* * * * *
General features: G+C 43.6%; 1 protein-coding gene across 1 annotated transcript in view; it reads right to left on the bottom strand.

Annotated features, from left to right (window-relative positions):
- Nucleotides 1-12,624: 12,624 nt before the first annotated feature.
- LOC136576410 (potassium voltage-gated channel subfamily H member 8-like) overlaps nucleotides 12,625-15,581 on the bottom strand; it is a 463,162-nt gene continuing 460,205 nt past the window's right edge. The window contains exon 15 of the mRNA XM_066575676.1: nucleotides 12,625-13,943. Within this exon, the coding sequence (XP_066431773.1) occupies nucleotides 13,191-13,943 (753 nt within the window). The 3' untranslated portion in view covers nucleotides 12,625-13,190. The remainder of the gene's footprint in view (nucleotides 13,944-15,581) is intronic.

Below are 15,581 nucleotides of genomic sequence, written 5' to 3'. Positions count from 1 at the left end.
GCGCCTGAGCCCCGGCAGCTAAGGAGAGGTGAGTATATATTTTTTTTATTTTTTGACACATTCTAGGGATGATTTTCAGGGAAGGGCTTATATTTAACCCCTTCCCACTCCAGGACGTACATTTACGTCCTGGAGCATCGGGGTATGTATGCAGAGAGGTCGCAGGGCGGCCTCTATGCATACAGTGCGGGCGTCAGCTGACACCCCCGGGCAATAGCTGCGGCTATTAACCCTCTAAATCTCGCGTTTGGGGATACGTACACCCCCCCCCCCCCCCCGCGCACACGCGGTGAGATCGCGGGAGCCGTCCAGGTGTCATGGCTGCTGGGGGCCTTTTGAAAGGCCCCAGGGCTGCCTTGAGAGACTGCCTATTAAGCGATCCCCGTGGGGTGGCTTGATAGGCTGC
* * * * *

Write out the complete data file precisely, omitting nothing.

General features: G+C 43.6%; 1 protein-coding gene across 1 annotated transcript in view; it reads right to left on the bottom strand.

Annotated features, from left to right (window-relative positions):
- Nucleotides 1-12,624: 12,624 nt before the first annotated feature.
- LOC136576410 (potassium voltage-gated channel subfamily H member 8-like) overlaps nucleotides 12,625-15,581 on the bottom strand; it is a 463,162-nt gene continuing 460,205 nt past the window's right edge. The window contains exon 15 of the mRNA XM_066575676.1: nucleotides 12,625-13,943. Within this exon, the coding sequence (XP_066431773.1) occupies nucleotides 13,191-13,943 (753 nt within the window). The 3' untranslated portion in view covers nucleotides 12,625-13,190. The remainder of the gene's footprint in view (nucleotides 13,944-15,581) is intronic.

Below are 15,581 nucleotides of genomic sequence, written 5' to 3'. Positions count from 1 at the left end.
GCGCCTGAGCCCCGGCAGCTAAGGAGAGGTGAGTATATATTTTTTTTATTTTTTGACACATTCTAGGGATGATTTTCAGGGAAGGGCTTATATTTAACCCCTTCCCACTCCAGGACGTACATTTACGTCCTGGAGCATCGGGGTATGTATGCAGAGAGGTCGCAGGGCGGCCTCTATGCATACAGTGCGGGCGTCAGCTGACACCCCCGGGCAATAGCTGCGGCTATTAACCCTCTAAATCTCGCGTTTGGGGATACGTACACCCCCCCCCCCCCCCCGCGCACACGCGGTGAGATCGCGGGAGCCGTCCAGGTGTCATGGCTGCTGGGGGCCTTTTGAAAGGCCCCAGGGCTGCCTTGAGAGACTGCCTATTAAGCGATCCCCGTGGGGTGGCTTGATAGGCTGC